00:29 GMT +315 October 2019
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    NASA's Kepler spacecraft is seen in an undated artist's rendering

    NASA Suggests Two Newly Discovered Exoplanets Could Host Life

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    Announcing the discovery of over 100 new exoplanets identified by the Kepler space telescope, NASA has highlighted four planets, potentially rocky bodies, two of which may be capable of supporting life, orbiting a distant star.

    Located 181 light years from Earth, in the Aquarius constellation, K2-72 is a red dwarf. NASA’s planet-hunting Kepler satellite has found four bodies orbiting the distant star which, given their size, are likely rocky bodies similar to our own planet.

    At left, in optical light, UGC 1382 appears to be a simple elliptical galaxy. But spiral arms emerged when astronomers incorporated ultraviolet and deep optical data (middle). Combining that with a view of low-density hydrogen gas (shown in green at right), scientists discovered that UGC 1382 is gigantic.
    © NASA . JPL/Caltech/SDSS/NRAO/L. Hagen and M. Seibert

    Two of these planets are likely located in K2-72’s habitable zone, and could host liquid water.

    “Despite their tight orbits – closer than Mercury’s orbit around the sun – the possibility that life could arise on a planet around such a star cannot be ruled out," the NASA statement reads.

    “The researchers achieved this extraordinary ‘roundup’ of exoplanets by combining data with follow-up observations by earth-based telescopes including the North Gemini telescope and the W.M. Keck Observatory in Hawaii, the Automated Planet Finder of the University of California Observatories, and the Large Binocular Telescope operated by the University of Arizona."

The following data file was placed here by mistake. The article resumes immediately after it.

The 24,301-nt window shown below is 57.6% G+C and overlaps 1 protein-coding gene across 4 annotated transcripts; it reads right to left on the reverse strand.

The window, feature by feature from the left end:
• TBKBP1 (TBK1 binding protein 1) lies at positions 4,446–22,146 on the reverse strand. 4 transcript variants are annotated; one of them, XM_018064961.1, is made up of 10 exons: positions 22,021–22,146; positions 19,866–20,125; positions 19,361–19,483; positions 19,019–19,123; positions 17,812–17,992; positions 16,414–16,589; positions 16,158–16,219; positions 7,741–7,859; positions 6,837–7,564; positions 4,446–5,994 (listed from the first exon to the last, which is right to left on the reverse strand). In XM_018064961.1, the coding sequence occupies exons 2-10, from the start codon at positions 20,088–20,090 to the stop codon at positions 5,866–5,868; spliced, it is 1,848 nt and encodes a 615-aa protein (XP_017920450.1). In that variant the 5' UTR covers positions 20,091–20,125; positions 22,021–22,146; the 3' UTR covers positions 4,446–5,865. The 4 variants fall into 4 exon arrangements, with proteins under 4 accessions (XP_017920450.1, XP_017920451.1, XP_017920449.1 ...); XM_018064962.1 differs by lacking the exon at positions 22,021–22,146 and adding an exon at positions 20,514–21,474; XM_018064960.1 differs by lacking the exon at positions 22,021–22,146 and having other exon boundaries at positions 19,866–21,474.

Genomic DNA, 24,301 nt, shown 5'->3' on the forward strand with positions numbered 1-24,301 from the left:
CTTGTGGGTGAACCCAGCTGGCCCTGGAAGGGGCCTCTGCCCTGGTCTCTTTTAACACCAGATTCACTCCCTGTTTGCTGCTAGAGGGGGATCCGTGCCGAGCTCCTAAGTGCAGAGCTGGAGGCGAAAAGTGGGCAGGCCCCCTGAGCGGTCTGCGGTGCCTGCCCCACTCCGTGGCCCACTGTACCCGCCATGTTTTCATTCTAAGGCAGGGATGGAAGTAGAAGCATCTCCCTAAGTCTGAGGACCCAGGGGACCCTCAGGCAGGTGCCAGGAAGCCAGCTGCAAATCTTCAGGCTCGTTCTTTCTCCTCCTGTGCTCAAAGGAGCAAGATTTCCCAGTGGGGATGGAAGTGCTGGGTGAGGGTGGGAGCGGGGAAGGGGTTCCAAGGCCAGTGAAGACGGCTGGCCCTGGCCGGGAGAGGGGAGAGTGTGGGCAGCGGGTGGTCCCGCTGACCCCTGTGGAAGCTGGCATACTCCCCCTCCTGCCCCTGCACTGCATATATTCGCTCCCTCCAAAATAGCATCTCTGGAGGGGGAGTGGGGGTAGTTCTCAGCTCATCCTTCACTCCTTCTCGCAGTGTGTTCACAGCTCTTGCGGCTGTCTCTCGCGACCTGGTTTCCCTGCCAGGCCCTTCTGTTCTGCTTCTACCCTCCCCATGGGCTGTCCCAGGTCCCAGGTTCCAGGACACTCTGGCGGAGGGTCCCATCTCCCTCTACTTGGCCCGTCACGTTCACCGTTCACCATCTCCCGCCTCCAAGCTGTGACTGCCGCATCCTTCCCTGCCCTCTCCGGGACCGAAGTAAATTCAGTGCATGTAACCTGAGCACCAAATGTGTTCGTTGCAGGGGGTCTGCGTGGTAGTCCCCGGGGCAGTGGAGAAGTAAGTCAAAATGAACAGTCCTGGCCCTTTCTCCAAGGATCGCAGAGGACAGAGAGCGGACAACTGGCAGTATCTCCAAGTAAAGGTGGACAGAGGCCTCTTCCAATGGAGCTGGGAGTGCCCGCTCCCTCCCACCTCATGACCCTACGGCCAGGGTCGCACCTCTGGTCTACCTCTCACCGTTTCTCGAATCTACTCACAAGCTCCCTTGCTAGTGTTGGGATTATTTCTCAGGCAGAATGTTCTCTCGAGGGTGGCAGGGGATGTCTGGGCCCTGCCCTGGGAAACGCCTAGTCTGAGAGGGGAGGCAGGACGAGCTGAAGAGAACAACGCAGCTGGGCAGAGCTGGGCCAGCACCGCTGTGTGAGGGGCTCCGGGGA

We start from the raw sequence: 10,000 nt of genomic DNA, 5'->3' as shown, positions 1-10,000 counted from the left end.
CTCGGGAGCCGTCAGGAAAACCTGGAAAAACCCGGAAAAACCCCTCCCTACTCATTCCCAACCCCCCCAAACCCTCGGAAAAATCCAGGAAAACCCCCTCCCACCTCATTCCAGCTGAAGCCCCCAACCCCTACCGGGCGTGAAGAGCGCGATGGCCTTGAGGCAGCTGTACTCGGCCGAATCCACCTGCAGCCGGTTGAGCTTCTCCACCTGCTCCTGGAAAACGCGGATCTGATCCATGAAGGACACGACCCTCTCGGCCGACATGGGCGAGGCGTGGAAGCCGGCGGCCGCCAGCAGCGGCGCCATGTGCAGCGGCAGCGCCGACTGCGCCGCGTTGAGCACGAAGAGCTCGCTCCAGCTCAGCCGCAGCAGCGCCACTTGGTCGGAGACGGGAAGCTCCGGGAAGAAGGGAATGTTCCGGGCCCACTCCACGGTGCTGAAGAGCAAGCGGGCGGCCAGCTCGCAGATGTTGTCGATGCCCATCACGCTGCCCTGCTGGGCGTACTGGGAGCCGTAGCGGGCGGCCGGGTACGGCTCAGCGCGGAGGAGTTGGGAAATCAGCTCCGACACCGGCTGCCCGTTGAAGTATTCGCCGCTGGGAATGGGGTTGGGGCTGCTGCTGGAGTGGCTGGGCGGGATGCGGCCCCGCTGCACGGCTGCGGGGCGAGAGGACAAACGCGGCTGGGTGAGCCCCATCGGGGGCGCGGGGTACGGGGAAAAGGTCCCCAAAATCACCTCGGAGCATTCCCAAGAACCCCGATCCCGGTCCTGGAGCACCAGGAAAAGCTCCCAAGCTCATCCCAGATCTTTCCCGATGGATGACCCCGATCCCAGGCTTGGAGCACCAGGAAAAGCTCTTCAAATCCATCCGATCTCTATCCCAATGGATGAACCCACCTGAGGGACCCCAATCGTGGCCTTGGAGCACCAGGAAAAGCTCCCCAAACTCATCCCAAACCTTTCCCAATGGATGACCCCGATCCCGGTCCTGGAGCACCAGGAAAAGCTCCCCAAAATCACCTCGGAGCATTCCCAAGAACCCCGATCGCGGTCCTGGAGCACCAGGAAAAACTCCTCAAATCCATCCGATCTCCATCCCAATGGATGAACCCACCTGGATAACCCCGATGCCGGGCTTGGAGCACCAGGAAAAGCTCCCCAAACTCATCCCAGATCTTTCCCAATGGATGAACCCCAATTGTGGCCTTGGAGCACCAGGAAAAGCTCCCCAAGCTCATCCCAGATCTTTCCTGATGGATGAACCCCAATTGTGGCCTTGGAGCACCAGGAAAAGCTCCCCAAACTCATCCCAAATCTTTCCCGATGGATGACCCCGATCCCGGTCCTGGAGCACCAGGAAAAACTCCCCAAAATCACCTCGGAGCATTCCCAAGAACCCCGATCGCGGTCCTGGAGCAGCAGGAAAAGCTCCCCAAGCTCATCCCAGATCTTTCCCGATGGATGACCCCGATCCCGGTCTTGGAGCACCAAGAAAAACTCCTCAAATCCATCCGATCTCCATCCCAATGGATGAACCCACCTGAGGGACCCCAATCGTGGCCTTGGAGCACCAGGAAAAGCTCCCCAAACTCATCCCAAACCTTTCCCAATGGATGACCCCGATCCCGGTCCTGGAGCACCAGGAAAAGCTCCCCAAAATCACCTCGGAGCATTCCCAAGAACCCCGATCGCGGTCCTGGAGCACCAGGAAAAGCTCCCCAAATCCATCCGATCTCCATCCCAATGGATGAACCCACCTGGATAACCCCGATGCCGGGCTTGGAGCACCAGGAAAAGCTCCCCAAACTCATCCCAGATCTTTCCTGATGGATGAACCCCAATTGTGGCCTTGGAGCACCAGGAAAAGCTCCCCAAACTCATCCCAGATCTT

The exoplanets were spotted despite technical difficulties suffered by Kepler in 2014, when a reaction wheel on the spacecraft malfunctioned. This resulted in a mission requiring scientists to rely on the power of the sun to keep the spacecraft in a stable-enough orbit to perform observations.

    The method unexpectedly improved Kepler’s ability to observe red dwarfs, including K2-72.

    "The K2 mission allows us to increase the number of small, red stars by a factor of 20, significantly increasing the number of astronomical ‘movie stars’ that make the best systems for further study," Ian Crossfield, lead author of the study, said in the statement.

    "This bountiful list of validated exoplanets from the K2 mission highlights the fact that the targeted examination of bright stars and nearby stars along the ecliptic is providing many interesting new planets," said project scientist Steve Howell.

    "These targets allow the astronomical community ease of follow-up and characterization, providing a few gems for first study by the James Webb Space Telescope, which could perhaps tell us about the planets’ atmospheres."

    Even more astounding, however, is that this is only a small batch of the new planets announced on Monday. According to NASA, Kepler has found 104 extraterrestrial bodies. This is in addition to the over-2,000 exoplanets the spacecraft has uncovered throughout its lifespan.


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    space exploration, Kepler Space Telescope, NASA, Steve Howell, Ian Crossfield, United States
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